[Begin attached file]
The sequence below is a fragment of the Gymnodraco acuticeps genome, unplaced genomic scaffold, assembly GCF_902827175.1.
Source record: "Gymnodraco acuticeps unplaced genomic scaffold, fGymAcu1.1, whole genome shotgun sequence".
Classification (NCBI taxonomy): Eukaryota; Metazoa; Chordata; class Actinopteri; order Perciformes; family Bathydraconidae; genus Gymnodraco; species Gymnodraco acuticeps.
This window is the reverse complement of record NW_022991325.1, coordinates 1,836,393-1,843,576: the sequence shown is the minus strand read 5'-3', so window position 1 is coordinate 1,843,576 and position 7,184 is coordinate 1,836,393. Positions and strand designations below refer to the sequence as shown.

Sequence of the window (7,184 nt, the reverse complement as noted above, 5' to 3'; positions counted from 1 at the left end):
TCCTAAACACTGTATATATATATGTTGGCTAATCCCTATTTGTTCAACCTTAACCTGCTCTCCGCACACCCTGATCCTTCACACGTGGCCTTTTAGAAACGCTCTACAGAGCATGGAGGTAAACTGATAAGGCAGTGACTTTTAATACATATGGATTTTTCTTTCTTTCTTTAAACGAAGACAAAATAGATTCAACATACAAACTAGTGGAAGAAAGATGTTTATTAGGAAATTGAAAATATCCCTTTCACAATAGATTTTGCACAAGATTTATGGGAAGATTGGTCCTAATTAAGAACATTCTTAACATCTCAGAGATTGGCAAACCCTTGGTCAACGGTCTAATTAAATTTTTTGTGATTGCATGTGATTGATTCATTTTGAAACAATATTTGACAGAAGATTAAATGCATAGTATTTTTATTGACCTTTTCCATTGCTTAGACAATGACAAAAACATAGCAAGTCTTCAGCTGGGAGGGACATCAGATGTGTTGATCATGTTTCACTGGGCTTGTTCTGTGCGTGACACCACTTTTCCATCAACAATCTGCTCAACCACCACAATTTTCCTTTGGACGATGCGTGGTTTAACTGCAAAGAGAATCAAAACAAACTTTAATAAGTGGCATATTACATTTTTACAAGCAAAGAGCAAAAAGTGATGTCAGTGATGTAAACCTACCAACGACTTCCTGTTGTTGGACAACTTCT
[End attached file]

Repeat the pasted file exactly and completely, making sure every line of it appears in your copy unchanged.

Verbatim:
The sequence below is a fragment of the Gymnodraco acuticeps genome, unplaced genomic scaffold, assembly GCF_902827175.1.
Source record: "Gymnodraco acuticeps unplaced genomic scaffold, fGymAcu1.1, whole genome shotgun sequence".
Classification (NCBI taxonomy): Eukaryota; Metazoa; Chordata; class Actinopteri; order Perciformes; family Bathydraconidae; genus Gymnodraco; species Gymnodraco acuticeps.
This window is the reverse complement of record NW_022991325.1, coordinates 1,836,393-1,843,576: the sequence shown is the minus strand read 5'-3', so window position 1 is coordinate 1,843,576 and position 7,184 is coordinate 1,836,393. Positions and strand designations below refer to the sequence as shown.

Sequence of the window (7,184 nt, the reverse complement as noted above, 5' to 3'; positions counted from 1 at the left end):
TCCTAAACACTGTATATATATATGTTGGCTAATCCCTATTTGTTCAACCTTAACCTGCTCTCCGCACACCCTGATCCTTCACACGTGGCCTTTTAGAAACGCTCTACAGAGCATGGAGGTAAACTGATAAGGCAGTGACTTTTAATACATATGGATTTTTCTTTCTTTCTTTAAACGAAGACAAAATAGATTCAACATACAAACTAGTGGAAGAAAGATGTTTATTAGGAAATTGAAAATATCCCTTTCACAATAGATTTTGCACAAGATTTATGGGAAGATTGGTCCTAATTAAGAACATTCTTAACATCTCAGAGATTGGCAAACCCTTGGTCAACGGTCTAATTAAATTTTTTGTGATTGCATGTGATTGATTCATTTTGAAACAATATTTGACAGAAGATTAAATGCATAGTATTTTTATTGACCTTTTCCATTGCTTAGACAATGACAAAAACATAGCAAGTCTTCAGCTGGGAGGGACATCAGATGTGTTGATCATGTTTCACTGGGCTTGTTCTGTGCGTGACACCACTTTTCCATCAACAATCTGCTCAACCACCACAATTTTCCTTTGGACGATGCGTGGTTTAACTGCAAAGAGAATCAAAACAAACTTTAATAAGTGGCATATTACATTTTTACAAGCAAAGAGCAAAAAGTGATGTCAGTGATGTAAACCTACCAACGACTTCCTGTTGTTGGACAACTTCT